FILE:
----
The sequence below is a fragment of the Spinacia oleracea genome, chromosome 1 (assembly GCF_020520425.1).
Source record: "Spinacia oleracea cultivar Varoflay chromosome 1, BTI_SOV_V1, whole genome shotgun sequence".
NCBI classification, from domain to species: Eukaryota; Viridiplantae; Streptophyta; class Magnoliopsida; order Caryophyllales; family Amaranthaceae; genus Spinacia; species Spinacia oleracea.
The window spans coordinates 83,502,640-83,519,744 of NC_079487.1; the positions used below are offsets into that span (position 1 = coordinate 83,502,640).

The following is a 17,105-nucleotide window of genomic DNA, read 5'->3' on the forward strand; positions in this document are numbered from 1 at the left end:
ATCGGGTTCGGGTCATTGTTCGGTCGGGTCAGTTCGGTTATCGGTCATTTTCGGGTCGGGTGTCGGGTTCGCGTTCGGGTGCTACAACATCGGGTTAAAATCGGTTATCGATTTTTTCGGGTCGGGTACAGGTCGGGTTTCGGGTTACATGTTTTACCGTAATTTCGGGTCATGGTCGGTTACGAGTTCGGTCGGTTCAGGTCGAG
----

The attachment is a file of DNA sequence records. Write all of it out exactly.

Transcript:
The sequence below is a fragment of the Spinacia oleracea genome, chromosome 1 (assembly GCF_020520425.1).
Source record: "Spinacia oleracea cultivar Varoflay chromosome 1, BTI_SOV_V1, whole genome shotgun sequence".
NCBI classification, from domain to species: Eukaryota; Viridiplantae; Streptophyta; class Magnoliopsida; order Caryophyllales; family Amaranthaceae; genus Spinacia; species Spinacia oleracea.
The window spans coordinates 83,502,640-83,519,744 of NC_079487.1; the positions used below are offsets into that span (position 1 = coordinate 83,502,640).

The following is a 17,105-nucleotide window of genomic DNA, read 5'->3' on the forward strand; positions in this document are numbered from 1 at the left end:
ATCGGGTTCGGGTCATTGTTCGGTCGGGTCAGTTCGGTTATCGGTCATTTTCGGGTCGGGTGTCGGGTTCGCGTTCGGGTGCTACAACATCGGGTTAAAATCGGTTATCGATTTTTTCGGGTCGGGTACAGGTCGGGTTTCGGGTTACATGTTTTACCGTAATTTCGGGTCATGGTCGGTTACGAGTTCGGTCGGTTCAGGTCGAG